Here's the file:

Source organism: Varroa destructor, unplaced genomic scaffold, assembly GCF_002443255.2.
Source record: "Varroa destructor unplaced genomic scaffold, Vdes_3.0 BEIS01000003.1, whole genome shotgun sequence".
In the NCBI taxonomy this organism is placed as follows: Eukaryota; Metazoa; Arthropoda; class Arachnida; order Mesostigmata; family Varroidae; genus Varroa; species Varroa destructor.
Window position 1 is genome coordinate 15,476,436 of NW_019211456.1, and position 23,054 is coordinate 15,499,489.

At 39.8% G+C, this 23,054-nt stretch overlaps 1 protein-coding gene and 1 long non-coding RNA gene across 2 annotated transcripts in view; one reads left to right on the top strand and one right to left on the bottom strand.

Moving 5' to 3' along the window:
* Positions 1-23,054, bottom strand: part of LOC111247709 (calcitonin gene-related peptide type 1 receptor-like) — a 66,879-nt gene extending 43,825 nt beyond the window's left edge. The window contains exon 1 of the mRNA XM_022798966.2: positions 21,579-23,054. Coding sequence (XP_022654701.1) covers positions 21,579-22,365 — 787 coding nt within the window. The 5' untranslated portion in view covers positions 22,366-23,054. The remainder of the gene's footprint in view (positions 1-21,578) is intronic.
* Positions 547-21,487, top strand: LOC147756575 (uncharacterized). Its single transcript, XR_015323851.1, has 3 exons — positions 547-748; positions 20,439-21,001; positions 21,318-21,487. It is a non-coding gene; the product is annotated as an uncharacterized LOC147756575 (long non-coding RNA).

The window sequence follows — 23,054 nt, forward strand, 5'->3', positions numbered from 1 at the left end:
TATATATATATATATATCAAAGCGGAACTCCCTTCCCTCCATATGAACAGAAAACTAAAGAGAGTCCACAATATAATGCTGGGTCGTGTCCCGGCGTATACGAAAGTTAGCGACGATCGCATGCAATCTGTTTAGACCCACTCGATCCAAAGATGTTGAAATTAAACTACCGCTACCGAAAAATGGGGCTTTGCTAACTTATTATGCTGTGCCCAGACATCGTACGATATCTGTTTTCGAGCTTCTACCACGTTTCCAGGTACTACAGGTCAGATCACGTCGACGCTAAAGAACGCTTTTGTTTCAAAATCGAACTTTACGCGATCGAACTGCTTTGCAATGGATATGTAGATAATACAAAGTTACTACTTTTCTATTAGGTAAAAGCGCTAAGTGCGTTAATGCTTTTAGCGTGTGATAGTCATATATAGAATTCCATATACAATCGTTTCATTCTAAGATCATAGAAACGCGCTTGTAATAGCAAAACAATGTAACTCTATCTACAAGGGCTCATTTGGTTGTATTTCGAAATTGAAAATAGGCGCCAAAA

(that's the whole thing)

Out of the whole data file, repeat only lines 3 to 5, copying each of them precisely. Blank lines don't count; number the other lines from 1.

In the NCBI taxonomy this organism is placed as follows: Eukaryota; Metazoa; Arthropoda; class Arachnida; order Mesostigmata; family Varroidae; genus Varroa; species Varroa destructor.
Window position 1 is genome coordinate 15,476,436 of NW_019211456.1, and position 23,054 is coordinate 15,499,489.

At 39.8% G+C, this 23,054-nt stretch overlaps 1 protein-coding gene and 1 long non-coding RNA gene across 2 annotated transcripts in view; one reads left to right on the top strand and one right to left on the bottom strand.